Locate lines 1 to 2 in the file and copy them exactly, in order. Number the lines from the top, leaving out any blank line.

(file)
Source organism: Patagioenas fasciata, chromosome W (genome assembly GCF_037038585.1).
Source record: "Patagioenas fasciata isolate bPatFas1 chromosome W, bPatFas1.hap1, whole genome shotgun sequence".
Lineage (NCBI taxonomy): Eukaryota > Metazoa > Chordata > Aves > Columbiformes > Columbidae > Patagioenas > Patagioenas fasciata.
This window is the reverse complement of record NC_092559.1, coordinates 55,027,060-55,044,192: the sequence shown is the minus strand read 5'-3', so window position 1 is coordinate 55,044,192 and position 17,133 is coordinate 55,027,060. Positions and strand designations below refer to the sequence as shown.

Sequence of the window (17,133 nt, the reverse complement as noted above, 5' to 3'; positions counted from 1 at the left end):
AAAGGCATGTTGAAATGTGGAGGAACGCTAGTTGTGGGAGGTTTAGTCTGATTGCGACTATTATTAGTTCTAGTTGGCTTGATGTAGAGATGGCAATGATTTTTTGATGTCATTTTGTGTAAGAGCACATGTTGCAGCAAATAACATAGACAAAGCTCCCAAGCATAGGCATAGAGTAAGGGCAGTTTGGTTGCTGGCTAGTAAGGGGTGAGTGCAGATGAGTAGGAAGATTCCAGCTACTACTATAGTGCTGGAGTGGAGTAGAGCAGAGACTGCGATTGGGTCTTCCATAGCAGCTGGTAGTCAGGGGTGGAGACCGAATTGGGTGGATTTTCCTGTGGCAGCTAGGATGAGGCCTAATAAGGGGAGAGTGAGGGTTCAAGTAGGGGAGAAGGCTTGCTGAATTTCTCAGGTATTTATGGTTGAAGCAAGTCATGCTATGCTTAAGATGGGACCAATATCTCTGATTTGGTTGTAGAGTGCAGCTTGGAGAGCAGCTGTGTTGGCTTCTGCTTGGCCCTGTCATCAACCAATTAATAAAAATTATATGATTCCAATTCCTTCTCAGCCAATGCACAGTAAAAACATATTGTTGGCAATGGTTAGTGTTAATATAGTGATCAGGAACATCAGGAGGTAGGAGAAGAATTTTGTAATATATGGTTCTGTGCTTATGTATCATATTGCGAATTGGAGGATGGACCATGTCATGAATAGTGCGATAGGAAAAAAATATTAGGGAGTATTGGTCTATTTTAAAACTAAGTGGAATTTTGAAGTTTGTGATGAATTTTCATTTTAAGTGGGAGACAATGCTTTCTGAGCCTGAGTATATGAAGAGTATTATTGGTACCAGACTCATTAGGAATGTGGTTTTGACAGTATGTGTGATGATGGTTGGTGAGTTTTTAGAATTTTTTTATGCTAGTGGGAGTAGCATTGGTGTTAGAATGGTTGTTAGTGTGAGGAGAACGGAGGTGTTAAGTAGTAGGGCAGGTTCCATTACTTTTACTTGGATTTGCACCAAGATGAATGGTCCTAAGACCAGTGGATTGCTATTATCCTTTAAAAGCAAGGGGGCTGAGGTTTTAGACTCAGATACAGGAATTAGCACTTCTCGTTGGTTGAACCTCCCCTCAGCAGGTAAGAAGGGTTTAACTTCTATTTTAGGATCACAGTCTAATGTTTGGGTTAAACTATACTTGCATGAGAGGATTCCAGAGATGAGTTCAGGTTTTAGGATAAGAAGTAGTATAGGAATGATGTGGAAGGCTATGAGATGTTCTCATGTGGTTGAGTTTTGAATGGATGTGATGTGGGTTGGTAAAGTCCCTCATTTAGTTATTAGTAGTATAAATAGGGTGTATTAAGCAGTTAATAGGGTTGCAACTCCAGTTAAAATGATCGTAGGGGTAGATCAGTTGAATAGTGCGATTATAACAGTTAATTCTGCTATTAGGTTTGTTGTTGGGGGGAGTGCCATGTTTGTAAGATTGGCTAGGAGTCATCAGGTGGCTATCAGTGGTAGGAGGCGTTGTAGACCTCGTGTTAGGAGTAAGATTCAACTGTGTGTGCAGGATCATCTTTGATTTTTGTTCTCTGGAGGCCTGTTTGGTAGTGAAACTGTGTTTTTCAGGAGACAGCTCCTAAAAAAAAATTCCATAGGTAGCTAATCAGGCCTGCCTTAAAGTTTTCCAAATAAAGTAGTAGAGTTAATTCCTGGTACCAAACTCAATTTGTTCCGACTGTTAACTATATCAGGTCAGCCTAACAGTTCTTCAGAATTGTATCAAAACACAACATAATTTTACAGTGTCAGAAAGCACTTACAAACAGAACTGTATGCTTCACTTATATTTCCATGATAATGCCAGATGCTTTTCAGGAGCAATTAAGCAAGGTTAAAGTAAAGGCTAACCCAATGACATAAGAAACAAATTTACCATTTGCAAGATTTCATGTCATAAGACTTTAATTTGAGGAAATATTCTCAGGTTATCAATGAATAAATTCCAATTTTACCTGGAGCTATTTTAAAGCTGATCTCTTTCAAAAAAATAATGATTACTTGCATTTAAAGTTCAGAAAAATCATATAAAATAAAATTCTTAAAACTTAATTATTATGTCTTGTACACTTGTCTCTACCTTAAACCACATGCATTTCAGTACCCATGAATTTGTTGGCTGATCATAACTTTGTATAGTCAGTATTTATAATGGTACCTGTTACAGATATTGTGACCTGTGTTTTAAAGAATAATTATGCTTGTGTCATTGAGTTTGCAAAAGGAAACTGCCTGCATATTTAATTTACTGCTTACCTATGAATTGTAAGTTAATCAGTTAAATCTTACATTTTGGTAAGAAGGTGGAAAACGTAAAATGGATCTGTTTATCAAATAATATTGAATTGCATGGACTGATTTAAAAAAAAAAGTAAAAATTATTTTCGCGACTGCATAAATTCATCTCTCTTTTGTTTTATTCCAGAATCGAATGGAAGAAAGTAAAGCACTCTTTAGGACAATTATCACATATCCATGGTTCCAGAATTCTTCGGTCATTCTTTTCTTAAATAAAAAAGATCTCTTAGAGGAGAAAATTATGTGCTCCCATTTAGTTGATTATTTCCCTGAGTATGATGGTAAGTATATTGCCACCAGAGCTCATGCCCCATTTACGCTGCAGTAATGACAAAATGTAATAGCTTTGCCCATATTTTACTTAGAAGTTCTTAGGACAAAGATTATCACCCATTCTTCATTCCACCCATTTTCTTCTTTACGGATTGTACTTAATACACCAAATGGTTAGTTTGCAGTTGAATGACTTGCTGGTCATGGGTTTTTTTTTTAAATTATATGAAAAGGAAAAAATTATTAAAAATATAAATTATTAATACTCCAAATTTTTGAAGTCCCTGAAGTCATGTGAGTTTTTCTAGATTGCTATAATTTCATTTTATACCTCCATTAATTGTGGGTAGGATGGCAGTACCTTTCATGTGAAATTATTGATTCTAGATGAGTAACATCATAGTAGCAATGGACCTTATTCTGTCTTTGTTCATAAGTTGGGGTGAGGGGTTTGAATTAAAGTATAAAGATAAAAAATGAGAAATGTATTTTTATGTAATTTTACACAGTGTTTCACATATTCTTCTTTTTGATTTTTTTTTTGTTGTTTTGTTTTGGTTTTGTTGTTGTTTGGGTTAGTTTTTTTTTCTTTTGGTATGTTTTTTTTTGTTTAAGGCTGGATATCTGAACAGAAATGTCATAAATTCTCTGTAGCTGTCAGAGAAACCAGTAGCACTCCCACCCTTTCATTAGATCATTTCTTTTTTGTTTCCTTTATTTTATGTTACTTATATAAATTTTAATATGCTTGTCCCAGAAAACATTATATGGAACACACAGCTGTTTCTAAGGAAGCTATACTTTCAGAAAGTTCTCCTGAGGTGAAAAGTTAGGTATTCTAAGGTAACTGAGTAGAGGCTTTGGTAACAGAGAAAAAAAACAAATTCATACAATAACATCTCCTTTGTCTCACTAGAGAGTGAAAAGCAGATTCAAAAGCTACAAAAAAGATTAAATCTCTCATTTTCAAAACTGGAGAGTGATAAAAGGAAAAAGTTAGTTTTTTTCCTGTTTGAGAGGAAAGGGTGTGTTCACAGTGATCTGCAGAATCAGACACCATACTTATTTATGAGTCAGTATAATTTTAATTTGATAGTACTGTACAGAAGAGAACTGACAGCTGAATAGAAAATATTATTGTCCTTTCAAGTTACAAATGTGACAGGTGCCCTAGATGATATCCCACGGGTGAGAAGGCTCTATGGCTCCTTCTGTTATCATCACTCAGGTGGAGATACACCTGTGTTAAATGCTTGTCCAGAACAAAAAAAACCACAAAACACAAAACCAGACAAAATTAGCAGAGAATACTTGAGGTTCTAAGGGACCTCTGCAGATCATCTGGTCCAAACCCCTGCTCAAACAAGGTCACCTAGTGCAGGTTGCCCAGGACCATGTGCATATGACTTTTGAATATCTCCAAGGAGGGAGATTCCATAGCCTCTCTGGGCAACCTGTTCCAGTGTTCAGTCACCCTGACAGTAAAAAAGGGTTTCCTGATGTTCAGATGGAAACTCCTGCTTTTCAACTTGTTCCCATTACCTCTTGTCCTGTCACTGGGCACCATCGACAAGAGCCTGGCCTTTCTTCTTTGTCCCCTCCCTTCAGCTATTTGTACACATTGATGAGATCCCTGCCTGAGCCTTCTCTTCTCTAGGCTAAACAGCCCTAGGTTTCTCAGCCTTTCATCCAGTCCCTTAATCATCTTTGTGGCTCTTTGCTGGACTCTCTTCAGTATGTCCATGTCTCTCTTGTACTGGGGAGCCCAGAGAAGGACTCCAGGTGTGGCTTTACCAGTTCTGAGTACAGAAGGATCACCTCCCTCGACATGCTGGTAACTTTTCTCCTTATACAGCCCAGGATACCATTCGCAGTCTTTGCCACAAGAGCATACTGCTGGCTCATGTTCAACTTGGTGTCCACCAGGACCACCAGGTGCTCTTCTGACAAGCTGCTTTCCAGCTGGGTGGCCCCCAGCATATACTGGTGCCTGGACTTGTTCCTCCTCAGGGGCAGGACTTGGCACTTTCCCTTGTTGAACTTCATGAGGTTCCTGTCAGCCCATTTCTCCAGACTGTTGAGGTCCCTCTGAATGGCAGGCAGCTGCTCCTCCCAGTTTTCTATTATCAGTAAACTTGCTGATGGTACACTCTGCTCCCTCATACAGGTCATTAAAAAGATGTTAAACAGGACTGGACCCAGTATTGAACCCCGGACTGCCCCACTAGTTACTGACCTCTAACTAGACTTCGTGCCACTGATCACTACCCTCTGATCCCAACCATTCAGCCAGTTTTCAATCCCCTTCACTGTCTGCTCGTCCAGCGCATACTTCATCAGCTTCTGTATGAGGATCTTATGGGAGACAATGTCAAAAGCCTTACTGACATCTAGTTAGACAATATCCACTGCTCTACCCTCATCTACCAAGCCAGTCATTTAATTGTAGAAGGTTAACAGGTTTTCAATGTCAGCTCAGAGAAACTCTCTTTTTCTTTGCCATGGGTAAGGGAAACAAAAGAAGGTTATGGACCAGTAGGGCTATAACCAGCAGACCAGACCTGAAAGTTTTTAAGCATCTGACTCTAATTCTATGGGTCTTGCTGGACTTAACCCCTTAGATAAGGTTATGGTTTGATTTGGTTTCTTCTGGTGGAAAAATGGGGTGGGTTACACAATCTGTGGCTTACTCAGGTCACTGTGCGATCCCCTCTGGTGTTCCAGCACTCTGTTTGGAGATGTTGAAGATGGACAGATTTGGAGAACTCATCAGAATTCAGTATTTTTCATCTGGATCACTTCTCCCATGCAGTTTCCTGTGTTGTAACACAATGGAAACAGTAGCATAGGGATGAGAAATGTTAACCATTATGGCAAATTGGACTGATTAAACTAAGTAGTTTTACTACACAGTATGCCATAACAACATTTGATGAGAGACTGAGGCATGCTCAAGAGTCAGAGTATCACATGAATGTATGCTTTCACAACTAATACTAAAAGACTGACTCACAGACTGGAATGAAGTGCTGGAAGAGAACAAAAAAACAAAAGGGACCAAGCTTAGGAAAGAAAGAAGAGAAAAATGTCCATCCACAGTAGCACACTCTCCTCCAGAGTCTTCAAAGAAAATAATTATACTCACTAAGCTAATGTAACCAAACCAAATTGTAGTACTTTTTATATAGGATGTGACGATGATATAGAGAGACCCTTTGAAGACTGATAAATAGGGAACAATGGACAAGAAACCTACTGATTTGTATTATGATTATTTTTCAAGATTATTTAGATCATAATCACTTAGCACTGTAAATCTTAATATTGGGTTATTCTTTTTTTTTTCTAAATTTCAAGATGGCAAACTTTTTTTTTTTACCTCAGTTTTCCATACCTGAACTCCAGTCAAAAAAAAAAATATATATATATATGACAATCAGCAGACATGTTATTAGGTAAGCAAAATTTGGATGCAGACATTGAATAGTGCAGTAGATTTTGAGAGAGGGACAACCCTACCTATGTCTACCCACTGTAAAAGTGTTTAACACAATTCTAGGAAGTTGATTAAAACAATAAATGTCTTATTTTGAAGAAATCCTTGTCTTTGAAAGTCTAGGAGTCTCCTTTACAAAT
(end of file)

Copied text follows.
Source organism: Patagioenas fasciata, chromosome W (genome assembly GCF_037038585.1).
Source record: "Patagioenas fasciata isolate bPatFas1 chromosome W, bPatFas1.hap1, whole genome shotgun sequence".